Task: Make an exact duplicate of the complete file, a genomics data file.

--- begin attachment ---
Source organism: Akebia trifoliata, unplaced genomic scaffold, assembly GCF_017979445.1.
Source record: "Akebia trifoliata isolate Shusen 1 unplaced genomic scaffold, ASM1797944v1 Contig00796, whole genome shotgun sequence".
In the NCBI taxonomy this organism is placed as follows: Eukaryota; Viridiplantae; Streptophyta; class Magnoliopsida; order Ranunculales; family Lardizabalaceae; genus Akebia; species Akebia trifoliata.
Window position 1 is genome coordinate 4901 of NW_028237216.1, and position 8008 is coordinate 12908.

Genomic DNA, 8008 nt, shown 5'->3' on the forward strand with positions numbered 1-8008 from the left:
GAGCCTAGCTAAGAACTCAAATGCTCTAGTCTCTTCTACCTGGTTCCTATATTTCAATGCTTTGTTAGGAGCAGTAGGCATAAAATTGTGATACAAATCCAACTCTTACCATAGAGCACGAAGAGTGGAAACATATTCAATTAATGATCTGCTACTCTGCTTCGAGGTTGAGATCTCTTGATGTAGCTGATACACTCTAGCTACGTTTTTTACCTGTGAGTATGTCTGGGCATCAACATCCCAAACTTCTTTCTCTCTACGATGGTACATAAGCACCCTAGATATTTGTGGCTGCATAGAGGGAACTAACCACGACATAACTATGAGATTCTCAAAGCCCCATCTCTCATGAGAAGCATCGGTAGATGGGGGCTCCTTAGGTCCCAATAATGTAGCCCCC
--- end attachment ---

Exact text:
Source organism: Akebia trifoliata, unplaced genomic scaffold, assembly GCF_017979445.1.
Source record: "Akebia trifoliata isolate Shusen 1 unplaced genomic scaffold, ASM1797944v1 Contig00796, whole genome shotgun sequence".
In the NCBI taxonomy this organism is placed as follows: Eukaryota; Viridiplantae; Streptophyta; class Magnoliopsida; order Ranunculales; family Lardizabalaceae; genus Akebia; species Akebia trifoliata.
Window position 1 is genome coordinate 4901 of NW_028237216.1, and position 8008 is coordinate 12908.

Genomic DNA, 8008 nt, shown 5'->3' on the forward strand with positions numbered 1-8008 from the left:
GAGCCTAGCTAAGAACTCAAATGCTCTAGTCTCTTCTACCTGGTTCCTATATTTCAATGCTTTGTTAGGAGCAGTAGGCATAAAATTGTGATACAAATCCAACTCTTACCATAGAGCACGAAGAGTGGAAACATATTCAATTAATGATCTGCTACTCTGCTTCGAGGTTGAGATCTCTTGATGTAGCTGATACACTCTAGCTACGTTTTTTACCTGTGAGTATGTCTGGGCATCAACATCCCAAACTTCTTTCTCTCTACGATGGTACATAAGCACCCTAGATATTTGTGGCTGCATAGAGGGAACTAACCACGACATAACTATGAGATTCTCAAAGCCCCATCTCTCATGAGAAGCATCGGTAGATGGGGGCTCCTTAGGTCCCAATAATGTAGCCCCC